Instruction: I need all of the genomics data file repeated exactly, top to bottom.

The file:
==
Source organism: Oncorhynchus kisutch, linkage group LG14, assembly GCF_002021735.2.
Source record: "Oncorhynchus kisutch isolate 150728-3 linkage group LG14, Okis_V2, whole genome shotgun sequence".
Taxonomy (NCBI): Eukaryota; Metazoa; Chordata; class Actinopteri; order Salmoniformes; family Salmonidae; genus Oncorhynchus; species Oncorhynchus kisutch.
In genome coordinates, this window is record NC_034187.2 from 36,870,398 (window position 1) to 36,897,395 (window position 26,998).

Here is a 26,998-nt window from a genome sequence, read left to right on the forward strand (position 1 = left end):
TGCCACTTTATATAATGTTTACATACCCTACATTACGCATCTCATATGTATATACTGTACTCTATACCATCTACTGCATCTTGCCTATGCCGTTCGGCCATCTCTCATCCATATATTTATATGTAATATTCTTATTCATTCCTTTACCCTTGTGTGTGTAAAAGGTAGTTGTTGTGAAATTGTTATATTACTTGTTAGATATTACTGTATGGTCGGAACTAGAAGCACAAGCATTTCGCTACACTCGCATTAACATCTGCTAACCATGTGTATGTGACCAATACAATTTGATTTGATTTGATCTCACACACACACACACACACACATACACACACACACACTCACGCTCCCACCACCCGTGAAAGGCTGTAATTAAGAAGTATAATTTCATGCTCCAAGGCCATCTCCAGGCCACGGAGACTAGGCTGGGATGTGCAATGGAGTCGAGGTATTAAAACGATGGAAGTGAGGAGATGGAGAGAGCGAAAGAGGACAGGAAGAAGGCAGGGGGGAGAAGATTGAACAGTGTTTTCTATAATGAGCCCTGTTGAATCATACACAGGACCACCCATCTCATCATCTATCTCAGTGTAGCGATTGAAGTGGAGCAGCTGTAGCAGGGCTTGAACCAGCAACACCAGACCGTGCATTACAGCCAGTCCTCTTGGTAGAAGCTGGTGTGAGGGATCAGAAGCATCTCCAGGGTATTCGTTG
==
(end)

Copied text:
Source organism: Oncorhynchus kisutch, linkage group LG14, assembly GCF_002021735.2.
Source record: "Oncorhynchus kisutch isolate 150728-3 linkage group LG14, Okis_V2, whole genome shotgun sequence".
Taxonomy (NCBI): Eukaryota; Metazoa; Chordata; class Actinopteri; order Salmoniformes; family Salmonidae; genus Oncorhynchus; species Oncorhynchus kisutch.
In genome coordinates, this window is record NC_034187.2 from 36,870,398 (window position 1) to 36,897,395 (window position 26,998).

Here is a 26,998-nt window from a genome sequence, read left to right on the forward strand (position 1 = left end):
TGCCACTTTATATAATGTTTACATACCCTACATTACGCATCTCATATGTATATACTGTACTCTATACCATCTACTGCATCTTGCCTATGCCGTTCGGCCATCTCTCATCCATATATTTATATGTAATATTCTTATTCATTCCTTTACCCTTGTGTGTGTAAAAGGTAGTTGTTGTGAAATTGTTATATTACTTGTTAGATATTACTGTATGGTCGGAACTAGAAGCACAAGCATTTCGCTACACTCGCATTAACATCTGCTAACCATGTGTATGTGACCAATACAATTTGATTTGATTTGATCTCACACACACACACACACACACATACACACACACACACTCACGCTCCCACCACCCGTGAAAGGCTGTAATTAAGAAGTATAATTTCATGCTCCAAGGCCATCTCCAGGCCACGGAGACTAGGCTGGGATGTGCAATGGAGTCGAGGTATTAAAACGATGGAAGTGAGGAGATGGAGAGAGCGAAAGAGGACAGGAAGAAGGCAGGGGGGAGAAGATTGAACAGTGTTTTCTATAATGAGCCCTGTTGAATCATACACAGGACCACCCATCTCATCATCTATCTCAGTGTAGCGATTGAAGTGGAGCAGCTGTAGCAGGGCTTGAACCAGCAACACCAGACCGTGCATTACAGCCAGTCCTCTTGGTAGAAGCTGGTGTGAGGGATCAGAAGCATCTCCAGGGTATTCGTTG